Crystallization during processing is a very serious problem in the honey industry. Not only does crystallization slow down the process of getting the honey out of the containers for processing, it also means that greater losses result. To date, the major crystal removal method in industry is to heat the drums in an oven. However this heating leads to a deterioration in the quality of the honey and increases the production of a compound called hydroxylmethylfurfural, otherwise known as HMF. Monitoring the presence of this compound gives an indication of the amount of heating and deterioration the honey has previously been subjected to. In order to decrease the production of HMF and in the search of a more energy efficient alternative to the current method of heating, ultrasonic technology has been suggested. The decision on the implementation of this technique would also have to consider the cost of operation and installation, as well as the impact on the honey.
Three different honeys were used in the study; Lucern, SA Blue Gum and GR8, the latter being supplied by a local apiarist, the former two being supplied by Capilano, Australia. The samples were analysed under a light microscope using polarised light to determine the basic size and shape of the crystals. As individual crystals could not be isolated, the value of this investigation was somewhat limited.
The sonifier disintegrates the crystals through the use of sound waves beyond that audible to humans, and heat is created as a by-product of the molecular interactions. As the number of crystals decreases, the viscosity of the honey was assumed to decrease, so viscosity was chosen as the indicator of crystallinity, as compared to the temperature, which was used for the previous study in this area. Using a frequency of 20 kHz, a 150-gram honey sample took less than 10 minutes for all of the crystals to be completely destroyed. The time taken for total sonification varied between the different varieties. This was inferred to be a result of the differing crystal sizes in the different varieties of honey being analysed.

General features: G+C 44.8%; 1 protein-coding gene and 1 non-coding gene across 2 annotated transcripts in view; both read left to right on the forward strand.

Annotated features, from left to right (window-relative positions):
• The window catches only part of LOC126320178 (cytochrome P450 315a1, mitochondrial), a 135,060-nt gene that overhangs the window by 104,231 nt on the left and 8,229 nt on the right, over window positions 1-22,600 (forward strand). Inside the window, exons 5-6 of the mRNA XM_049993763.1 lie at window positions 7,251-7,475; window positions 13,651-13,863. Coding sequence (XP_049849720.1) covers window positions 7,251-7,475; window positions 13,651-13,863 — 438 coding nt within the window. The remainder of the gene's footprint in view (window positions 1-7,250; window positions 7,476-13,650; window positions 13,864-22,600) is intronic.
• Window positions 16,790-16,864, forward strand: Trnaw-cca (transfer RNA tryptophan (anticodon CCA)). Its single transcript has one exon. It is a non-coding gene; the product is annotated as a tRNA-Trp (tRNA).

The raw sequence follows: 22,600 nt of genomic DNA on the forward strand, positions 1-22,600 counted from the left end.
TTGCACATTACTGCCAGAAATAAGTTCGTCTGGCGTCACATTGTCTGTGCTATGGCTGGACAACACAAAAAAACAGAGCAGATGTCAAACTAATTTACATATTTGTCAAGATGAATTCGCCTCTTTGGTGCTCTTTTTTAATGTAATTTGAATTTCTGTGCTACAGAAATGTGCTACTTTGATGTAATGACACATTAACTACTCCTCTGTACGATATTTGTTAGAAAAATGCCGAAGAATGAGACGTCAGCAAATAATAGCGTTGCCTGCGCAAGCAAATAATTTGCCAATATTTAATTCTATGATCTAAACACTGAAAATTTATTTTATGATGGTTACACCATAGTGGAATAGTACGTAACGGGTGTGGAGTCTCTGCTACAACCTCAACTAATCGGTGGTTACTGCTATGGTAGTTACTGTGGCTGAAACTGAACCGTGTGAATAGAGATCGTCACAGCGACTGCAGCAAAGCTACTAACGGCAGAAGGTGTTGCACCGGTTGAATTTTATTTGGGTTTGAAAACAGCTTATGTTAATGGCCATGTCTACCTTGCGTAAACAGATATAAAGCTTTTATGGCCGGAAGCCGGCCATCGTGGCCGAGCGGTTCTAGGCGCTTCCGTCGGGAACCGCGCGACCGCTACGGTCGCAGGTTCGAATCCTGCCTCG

The viscosity profile was examined over a range of shear stresses to examine the Newtonian behaviour of the fluid. As the profiles were taken at the final sonification temperature the viscosities could not be directly compared, however, the power law parameters were able to be. The raw honeys i.e. those not sonified, showed the greatest non-Newtonian behaviour, while those that had been sonified for the longest time indicated that honey appeared to be a Newtonian fluid when the amount of crystals approached zero.
A differential scanning calorimeter (DSC) was used to analyse the sonified samples over a temperature range of 0ºC to 70ºC. The resulting thermograms indicated that the most likely temperature for crystal disintegration to occur was from 30ºC – 50ºC. A temperature range was all that was possible due to the large deviations between the sizes of the crystals. Sampling difficulties were also associated with this piece of equipment due to the small size required for the testing which led to some widespread results.
This study will contribute to the analysis of the potential of ultrasonic technology to be utilised on a commercial scale within the honey-processing sector in Australia.